Statement on the Establishment of the Nicaraguan Humanitarian Assistance Office
August 30, 1985 I have signed an Executive order which establishes the Nicaraguan Humanitarian Assistance Office. This Office will administer the distribution of humanitarian assistance to the Nicaraguan democratic resistance as provided for in the International Security and Development Cooperation Act of 1985 and the Supplemental Appropriations Act, Fiscal Year 1985.
The democratic resistance in Nicaragua was born and has grown in response to the steady consolidation of a totalitarian and interventionist Marxist-Leninist regime in Nicaragua since 1979. Most of the members of the armed and unarmed opposition supported the overthrow of General Anastasio Somoza and expected that a democratic, pluralist government would follow. Very quickly, however, it became clear that the Sandinistas intended to make Nicaragua a one-party state. There would be no room for those who opposed the Sandinistas or who sought through democratic elections to challenge the Sandinistas' right to absolute rule. There would be collaboration with Cuba and the Soviet bloc in assisting revolutionary groups seeking to subvert and overthrow the democratic governments of neighboring countries.
The good will that had existed between the Sandinista front and the Nicaraguan people who had welcomed the new government soon began to crumble. Prominent leaders who served in the government after the revolution and who had led the opposition to Somoza fled the country and broke publicly with the Sandinista regime. By 1982 significant numbers of Nicaraguans were compelled to pursue the last resort for civil resistance of bearing arms against the government because there was no other choice. Their numbers have grown steadily. In recent months, with the resistance forces desperately short of weapons, ammunition, food, and supplies, volunteers kept coming. The resistance could not even provide boots, but people from all walks of life left their homes to join the cause. Tens of thousands of Nicaraguans have gone to refugee camps in Costa Rica and Honduras rather than continue to live under the Sandinistas. Many of these people are poor, simple peasants -- the very people the Sandinistas claim to be helping -- yet under the Sandinistas they lost too much. They lost their individuality, they lost their freedom, they lost the opportunity to control their own destiny.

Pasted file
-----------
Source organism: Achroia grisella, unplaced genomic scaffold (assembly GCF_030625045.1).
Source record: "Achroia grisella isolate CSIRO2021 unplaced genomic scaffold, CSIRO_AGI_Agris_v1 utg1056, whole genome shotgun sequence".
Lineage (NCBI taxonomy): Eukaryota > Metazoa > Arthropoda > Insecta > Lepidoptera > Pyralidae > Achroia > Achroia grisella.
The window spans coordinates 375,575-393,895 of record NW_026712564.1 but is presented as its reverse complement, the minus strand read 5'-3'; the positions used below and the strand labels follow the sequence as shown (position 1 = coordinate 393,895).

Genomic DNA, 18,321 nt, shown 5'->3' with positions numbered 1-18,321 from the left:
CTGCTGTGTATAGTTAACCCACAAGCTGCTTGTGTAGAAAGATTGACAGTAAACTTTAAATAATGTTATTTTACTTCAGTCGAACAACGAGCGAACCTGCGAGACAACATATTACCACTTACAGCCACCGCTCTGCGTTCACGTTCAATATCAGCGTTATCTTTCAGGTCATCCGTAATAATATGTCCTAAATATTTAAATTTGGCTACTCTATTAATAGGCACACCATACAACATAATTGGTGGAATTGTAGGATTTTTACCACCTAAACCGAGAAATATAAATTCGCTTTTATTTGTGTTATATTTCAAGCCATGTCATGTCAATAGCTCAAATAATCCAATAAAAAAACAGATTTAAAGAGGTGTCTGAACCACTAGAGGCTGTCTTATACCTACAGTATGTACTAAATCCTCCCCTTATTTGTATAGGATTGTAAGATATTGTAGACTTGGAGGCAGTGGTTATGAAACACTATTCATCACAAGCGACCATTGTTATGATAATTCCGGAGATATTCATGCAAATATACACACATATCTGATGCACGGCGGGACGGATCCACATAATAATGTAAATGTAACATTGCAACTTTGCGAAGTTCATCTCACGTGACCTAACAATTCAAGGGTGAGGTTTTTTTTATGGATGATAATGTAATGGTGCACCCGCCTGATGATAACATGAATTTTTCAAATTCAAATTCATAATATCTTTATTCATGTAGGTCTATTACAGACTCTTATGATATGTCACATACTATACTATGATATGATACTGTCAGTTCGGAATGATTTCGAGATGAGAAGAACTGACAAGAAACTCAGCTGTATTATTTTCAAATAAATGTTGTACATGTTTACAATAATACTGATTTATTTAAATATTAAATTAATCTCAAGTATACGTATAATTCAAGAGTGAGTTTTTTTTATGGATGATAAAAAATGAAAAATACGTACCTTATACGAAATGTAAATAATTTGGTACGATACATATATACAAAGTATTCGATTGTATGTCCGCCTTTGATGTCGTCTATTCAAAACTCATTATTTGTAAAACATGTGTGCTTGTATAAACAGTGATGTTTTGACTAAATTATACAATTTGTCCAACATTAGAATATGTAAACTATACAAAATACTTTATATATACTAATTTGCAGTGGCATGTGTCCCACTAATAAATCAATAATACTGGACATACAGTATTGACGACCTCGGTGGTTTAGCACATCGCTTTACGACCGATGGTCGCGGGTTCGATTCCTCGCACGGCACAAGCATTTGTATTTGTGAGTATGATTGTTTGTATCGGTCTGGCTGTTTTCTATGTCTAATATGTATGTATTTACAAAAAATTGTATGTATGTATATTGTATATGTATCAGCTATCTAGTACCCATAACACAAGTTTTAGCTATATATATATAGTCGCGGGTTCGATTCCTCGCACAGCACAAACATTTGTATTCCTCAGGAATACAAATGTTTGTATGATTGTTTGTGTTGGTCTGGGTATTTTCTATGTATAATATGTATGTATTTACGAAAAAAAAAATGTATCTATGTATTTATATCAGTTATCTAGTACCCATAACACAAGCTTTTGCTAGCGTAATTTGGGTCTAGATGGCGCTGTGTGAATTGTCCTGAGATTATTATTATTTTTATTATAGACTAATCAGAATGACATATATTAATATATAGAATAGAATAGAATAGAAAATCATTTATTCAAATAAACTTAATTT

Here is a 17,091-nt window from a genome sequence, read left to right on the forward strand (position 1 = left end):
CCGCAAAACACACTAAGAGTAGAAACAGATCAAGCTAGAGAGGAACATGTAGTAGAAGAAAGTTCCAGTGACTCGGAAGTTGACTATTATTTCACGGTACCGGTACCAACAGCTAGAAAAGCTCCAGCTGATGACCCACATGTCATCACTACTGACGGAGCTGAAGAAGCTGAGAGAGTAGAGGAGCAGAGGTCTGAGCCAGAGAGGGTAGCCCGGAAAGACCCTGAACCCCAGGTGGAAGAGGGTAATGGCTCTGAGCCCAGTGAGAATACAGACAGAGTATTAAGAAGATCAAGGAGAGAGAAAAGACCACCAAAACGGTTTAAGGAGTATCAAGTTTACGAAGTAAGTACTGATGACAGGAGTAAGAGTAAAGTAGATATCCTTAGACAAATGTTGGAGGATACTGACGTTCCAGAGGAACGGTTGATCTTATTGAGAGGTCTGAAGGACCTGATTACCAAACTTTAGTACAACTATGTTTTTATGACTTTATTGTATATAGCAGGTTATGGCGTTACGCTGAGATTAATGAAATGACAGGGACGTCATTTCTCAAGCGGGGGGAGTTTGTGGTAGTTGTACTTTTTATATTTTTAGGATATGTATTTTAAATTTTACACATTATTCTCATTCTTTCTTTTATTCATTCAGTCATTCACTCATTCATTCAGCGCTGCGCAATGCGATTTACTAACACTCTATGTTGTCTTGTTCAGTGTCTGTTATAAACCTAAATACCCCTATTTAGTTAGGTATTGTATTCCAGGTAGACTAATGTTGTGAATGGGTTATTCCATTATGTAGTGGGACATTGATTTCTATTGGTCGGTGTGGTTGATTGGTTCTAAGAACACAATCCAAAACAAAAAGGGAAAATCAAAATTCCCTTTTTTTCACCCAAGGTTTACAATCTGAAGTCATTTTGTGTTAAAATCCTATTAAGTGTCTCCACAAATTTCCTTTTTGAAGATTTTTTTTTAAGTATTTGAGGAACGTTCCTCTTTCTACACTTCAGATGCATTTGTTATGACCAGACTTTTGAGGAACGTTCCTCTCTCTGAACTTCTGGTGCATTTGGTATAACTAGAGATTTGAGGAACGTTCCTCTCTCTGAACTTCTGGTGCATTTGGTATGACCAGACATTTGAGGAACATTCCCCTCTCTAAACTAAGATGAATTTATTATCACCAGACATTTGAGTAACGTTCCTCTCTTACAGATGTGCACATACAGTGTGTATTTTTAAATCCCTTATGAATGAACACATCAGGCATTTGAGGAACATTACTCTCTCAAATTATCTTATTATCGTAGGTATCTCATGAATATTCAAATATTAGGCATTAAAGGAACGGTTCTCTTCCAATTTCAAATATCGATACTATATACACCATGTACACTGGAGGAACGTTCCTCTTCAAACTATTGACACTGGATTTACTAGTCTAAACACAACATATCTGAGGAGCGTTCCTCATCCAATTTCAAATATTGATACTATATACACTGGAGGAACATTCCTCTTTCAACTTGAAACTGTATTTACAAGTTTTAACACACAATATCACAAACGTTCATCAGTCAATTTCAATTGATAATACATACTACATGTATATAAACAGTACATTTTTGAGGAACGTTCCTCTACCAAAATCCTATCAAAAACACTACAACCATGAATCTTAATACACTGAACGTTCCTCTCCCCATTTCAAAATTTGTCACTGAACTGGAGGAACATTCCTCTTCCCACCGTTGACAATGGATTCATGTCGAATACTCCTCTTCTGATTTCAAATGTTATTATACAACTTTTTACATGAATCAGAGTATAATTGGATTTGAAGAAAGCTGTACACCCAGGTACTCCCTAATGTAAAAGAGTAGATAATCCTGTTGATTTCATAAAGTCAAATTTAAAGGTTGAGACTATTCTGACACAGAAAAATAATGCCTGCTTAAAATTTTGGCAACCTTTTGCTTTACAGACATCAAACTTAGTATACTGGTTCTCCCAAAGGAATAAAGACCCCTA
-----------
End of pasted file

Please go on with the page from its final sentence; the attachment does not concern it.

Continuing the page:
The $27 million appropriated by the Congress for humanitarian assistance to the democratic resistance recognizes the serious nature of the conflict in Nicaragua and the desperate conditions which have forced people to choose armed opposition and the hard life of warfare and refugee camps over the controlled life offered by the Sandinistas. As Americans who believe in freedom, we cannot turn our backs on people who desire nothing more than the freedom we take for granted. By providing this humanitarian assistance, we are telling the people of Nicaragua that we will not abandon them in their struggle for freedom.
This administration is determined to pursue political, not military solutions in Central America. Our policy is and has been to support the democratic center against extremes of right and left and to secure democracy and lasting peace through internal reconciliation and regional negotiations. In El Salvador, the opening of the political system has led to impressive reconciliation and the beginning of a dialog between President Duarte and the Salvadoran guerrillas. In Nicaragua we support the united Nicaraguan opposition's call for a church-mediated dialog, accompanied by a cease-fire, to achieve national reconciliation and representative government.
We oppose the sharing of power through military force, as the guerrillas in El Salvador have demanded; the Nicaraguan democratic opposition shares our view. They have not demanded the overthrow of the Sandinista government; they want only the right of free people to compete for power in free elections. By providing this humanitarian assistance, we help keep that hope for freedom alive.
As with any foreign assistance program, the mandate of the Nicaraguan Humanitarian Assistance Office will be carried out under the policy guidance of the Secretary of State. Program funds will be provided through the State Department, which will also be responsible for providing administrative services and facilities. Other agencies of the United States Government will be able to provide advice, information, and personnel; however, by the terms of this Executive order, no personnel from the Central Intelligence Agency or the Department of Defense will be assigned or detailed to this Office. I have ordered that the Director of the Nicaraguan Humanitarian Assistance Office shall be an officer of the United States designated by the President, and the staff of the Office shall be limited to 12 officials, plus support staff. The Director will be responsible for assisting the President with reporting requirements, including the detailed accounting required by the law. Authority for this Office will terminate on April 1, 1986, or when all the funds to be distributed are disbursed, whichever is later.
I am proud to establish the Nicaraguan Humanitarian Assistance Office by this Executive order and to begin providing the humanitarian assistance needed to help those people who are fighting for democracy in Nicaragua. I value the support that Congress has shown for this important measure and will ensure that the implementation of the program is fully in accord with the legislation the Congress has enacted.